Tag Archive: Arthur Streek

I thought a reminder of the cocktail party might be in order as I have posted a few items now and can’t expect people to back track through all of them. So, forgive the repetition but here we go.

On Monday, May 30th 1932 Elvira Barney and Michael Scott Stephen held a cocktail party between 6pm and 10pm at 21 William Mews (off Lowndes Square).Elvira had lived at the Mews since January 1931 and the small front room was designed with Parties in mind. The main two items of furnishing were a cocktail bar and a large gramophone.

21 William Mews and Elvira’s Delage

She held cocktail parties about twice a month. They were informal affairs and always took place early in the week. The invitation process seems to have consisted simply of telling people she met at a party in someone else’s house that she was doing the same next week so “do drop in”. In addition, Michael or Elvira would ring round on the morning of the party and invite others. In the case of the 30th May, many (if not most) of the guests had been invited at Terence Skeffington-Smythe’s cocktail party (the previous Wednesday or Thursday) at 19, Orchard Street. Michael also made some phone calls on the Monday.

Over the course of the evening, between 25 and 35 people came and went. Some were close friends, some were regular attendees, some had only met Elvira at Skeffington-Smyth’s and some had never met her at all. Her two closest friends at the time, Leonie Fester and Terence Skeffington-Smyth were invited but didn’t make it. They turned up at the Blue Angel later on.

Hugh Wade and Elizabeth Ponsonby ( Olivia Wyndham and possibly Heather Pilkington behind railings)

Hugh Wade, the resident pianist at the Blue Angel and The Blue Lantern, knew Elvira well. He was among the first to arrive. Also early was Irene MacBrayne of 88 Brompton Road, an actress. Irene was a regular at Elvira’s parties.

Sylvia Coke, of 4 Carlyle Square, came with a “very great friend” who she was unwilling to name. She didn’t know Elvira well but had met her at various parties over the last couple of months. Brian Howard came with Toni Altmann (and,presumably,Eddie Gathorne-Hardy). All three were living at 39 Maddox Street. Howard had known Elvira by sight for some five years but had only properly spoken to her at Skeffington-Smyth’s. Gathorne-Hardy was not a friend but knew Elvira as a regular at the Blue Lantern. Toni Altmann didn’t know anybody very well. He had recently gone to a party held by performers in the play “Casanova” with Sylvia Coke and had met Elvira there.

Denys Skeffington-Smyth (17 Southwick Street) was in Casanova so that may be the connection (or the Terence S-S cocktail party may have been for the cast). Denys was at the Monday cocktail party and had met Elvira at various gatherings over the past couple of years, but did not consider himself a friend. Arthur Streek (26 Sackville Street) did, and seems to have been more aware of the rows between Elvira and Michael than other guests (or at least more than they would admit to the police). He arrived with two Americans – a Mr.Sherrill and someone called Milton.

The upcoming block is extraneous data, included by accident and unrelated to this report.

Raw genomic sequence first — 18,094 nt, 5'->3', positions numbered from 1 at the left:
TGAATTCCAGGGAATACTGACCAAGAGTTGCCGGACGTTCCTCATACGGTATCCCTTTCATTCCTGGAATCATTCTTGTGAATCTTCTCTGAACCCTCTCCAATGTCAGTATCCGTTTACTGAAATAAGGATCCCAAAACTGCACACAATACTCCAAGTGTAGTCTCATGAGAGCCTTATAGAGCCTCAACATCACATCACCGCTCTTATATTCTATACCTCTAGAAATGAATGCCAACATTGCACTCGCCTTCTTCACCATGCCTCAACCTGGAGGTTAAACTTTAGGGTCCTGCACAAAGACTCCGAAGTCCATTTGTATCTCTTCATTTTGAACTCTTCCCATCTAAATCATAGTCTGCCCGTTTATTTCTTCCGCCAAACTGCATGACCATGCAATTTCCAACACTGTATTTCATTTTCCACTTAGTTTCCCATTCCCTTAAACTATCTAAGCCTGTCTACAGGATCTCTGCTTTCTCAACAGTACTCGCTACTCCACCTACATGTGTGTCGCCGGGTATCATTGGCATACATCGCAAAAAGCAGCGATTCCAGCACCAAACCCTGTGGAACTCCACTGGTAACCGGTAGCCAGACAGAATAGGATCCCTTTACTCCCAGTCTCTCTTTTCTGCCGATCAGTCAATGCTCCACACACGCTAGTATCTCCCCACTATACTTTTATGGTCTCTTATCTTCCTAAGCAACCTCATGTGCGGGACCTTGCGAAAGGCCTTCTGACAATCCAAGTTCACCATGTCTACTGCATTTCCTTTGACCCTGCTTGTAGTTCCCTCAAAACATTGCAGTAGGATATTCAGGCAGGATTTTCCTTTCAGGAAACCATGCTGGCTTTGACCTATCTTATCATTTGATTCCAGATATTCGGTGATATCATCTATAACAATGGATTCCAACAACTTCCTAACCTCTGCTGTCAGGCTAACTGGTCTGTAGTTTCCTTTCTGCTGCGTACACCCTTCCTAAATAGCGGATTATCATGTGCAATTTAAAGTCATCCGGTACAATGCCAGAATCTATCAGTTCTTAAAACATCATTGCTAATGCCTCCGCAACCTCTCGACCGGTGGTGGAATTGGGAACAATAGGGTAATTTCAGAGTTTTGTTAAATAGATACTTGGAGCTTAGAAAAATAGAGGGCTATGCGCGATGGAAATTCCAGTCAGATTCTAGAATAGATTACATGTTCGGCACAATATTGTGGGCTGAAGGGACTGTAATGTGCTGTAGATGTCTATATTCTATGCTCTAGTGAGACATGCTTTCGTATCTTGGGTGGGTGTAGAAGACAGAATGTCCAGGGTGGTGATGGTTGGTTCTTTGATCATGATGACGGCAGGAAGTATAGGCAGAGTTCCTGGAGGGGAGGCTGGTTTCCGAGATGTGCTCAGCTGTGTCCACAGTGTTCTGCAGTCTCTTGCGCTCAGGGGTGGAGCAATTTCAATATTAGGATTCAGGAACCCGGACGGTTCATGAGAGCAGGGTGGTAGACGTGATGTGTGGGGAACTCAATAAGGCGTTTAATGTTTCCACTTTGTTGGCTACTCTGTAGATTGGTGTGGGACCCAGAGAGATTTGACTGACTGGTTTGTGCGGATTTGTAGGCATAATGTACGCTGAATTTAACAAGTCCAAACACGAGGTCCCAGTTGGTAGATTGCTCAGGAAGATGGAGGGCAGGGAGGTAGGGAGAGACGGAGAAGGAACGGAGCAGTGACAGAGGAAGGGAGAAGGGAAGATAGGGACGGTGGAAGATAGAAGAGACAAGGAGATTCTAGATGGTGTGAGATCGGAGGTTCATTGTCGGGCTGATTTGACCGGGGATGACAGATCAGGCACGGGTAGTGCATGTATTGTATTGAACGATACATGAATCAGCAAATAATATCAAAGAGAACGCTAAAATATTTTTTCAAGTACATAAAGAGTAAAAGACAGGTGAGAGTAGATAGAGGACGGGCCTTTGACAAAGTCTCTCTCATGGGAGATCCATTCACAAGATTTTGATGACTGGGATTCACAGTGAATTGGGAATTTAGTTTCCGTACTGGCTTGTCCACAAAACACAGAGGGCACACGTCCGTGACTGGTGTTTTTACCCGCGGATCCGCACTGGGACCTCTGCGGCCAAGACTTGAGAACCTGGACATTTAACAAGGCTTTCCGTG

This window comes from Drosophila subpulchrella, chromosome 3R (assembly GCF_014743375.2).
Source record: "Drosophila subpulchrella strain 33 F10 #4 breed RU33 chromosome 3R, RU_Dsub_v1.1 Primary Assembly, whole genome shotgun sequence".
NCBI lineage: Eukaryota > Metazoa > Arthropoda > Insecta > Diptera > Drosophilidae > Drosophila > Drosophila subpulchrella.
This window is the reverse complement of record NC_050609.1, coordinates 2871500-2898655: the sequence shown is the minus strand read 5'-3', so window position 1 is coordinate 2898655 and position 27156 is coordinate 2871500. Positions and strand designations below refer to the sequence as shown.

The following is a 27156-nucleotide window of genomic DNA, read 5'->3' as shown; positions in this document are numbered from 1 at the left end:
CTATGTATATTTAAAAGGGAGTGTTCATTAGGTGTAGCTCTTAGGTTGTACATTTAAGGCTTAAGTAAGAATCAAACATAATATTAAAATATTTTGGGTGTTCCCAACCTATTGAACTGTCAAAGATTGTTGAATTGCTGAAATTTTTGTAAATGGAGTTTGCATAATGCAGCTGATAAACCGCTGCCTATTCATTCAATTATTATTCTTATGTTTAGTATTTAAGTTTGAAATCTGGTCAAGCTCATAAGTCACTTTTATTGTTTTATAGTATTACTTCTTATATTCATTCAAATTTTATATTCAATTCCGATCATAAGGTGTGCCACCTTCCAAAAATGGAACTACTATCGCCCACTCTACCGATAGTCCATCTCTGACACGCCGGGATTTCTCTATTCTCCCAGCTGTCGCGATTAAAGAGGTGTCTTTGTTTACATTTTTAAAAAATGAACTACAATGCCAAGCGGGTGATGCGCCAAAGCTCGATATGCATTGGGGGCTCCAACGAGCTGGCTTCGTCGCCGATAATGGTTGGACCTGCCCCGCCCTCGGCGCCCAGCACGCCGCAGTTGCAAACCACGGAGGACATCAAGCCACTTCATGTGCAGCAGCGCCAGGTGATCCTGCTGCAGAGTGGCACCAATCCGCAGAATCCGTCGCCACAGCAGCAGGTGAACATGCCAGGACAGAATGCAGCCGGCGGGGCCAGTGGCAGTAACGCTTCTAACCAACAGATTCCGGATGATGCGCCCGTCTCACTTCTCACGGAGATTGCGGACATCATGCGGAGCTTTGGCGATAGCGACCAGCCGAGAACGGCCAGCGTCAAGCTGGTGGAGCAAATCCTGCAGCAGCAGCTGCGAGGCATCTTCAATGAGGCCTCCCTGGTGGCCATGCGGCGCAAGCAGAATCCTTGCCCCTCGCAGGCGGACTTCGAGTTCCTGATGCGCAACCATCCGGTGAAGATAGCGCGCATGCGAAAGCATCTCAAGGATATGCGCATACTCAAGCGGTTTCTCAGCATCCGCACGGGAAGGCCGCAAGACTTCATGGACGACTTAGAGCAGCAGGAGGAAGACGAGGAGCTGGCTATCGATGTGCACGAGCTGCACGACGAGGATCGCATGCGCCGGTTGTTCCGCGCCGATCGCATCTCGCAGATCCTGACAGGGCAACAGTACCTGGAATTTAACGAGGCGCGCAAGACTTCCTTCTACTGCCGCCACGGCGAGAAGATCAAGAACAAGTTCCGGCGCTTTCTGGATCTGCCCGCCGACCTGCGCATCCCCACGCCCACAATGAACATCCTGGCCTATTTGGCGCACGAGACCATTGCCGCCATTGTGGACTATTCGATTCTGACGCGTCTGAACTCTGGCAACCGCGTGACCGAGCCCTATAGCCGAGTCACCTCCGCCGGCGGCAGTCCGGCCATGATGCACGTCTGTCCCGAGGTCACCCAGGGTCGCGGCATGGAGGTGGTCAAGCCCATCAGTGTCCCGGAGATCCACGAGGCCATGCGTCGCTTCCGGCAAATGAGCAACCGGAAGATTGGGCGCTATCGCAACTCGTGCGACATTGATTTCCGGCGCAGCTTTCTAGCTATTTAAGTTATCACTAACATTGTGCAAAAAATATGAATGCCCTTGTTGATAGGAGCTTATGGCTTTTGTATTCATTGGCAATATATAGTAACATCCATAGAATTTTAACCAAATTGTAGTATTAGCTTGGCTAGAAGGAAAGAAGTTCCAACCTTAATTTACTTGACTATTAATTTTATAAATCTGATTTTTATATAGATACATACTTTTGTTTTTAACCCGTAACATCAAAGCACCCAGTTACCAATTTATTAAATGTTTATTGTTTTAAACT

Ruth Baldwin and Olivia Wyndham were there. Olivia was visiting from America. They were holding their own “soiree” later,  at 5 Mulberry Walk. If they knew Elvira at all, it would have been through Heather Pilkington, a mutual friend who might also have been in attendance. Someone identified as “Mrs.Butterworth” was there too, but I can’t work out who she was.

Arthur Jeffress

The last guest to arrive was Arthur Jeffress. He had just got back from America and seems to have been the closest to a “guest of honour” that the evening held. He described himself as a “good friend” of Elvira’s and spent much of the rest of the evening with her and Michael.

The party does not seem to have been at all “wild”. The gramophone played and there was dancing. The guests drank sherry, cocktails (gin, grapefruit juice and soda water) and, after Michael and a guest (named as Joe Carstairs by a Mews resident) had been dispatched to an off-licence, whisky. Given Michael and Elvira’s reputation, there may well have been cocaine on offer but there is no evidence to support such a claim.

Only Hugh Wade and Arthur Jeffress appeared at the trial. Toni Altmann, Brian Howard,Irene MacBrayne, Sylvia Coke, Denys Skeffington-Smyth, Arthur Streek, along with Leonie Fester and Terence Skeffington-Smyth, gave police statements. Joe Carstairs sent, through her solicitors, a very forthright letter denying that she was present.

Brian Howard

The police either failed to find the other guests or perhaps, given that all the early interviews told pretty much the same story (everything was fine between Elvira and Michael), they just didn’t see the need. Cotes reports that one guest rang the police offering information but he never materialised. This might be John May, who rang round a number of people on the Tuesday. He was the first to inform Jeffress of the shooting, which suggests that he knew who had been where the night before. A neighbour told the police that he counted fifteen men arriving at the flat before he gave up. Why he counted only the men is anyone’s guess.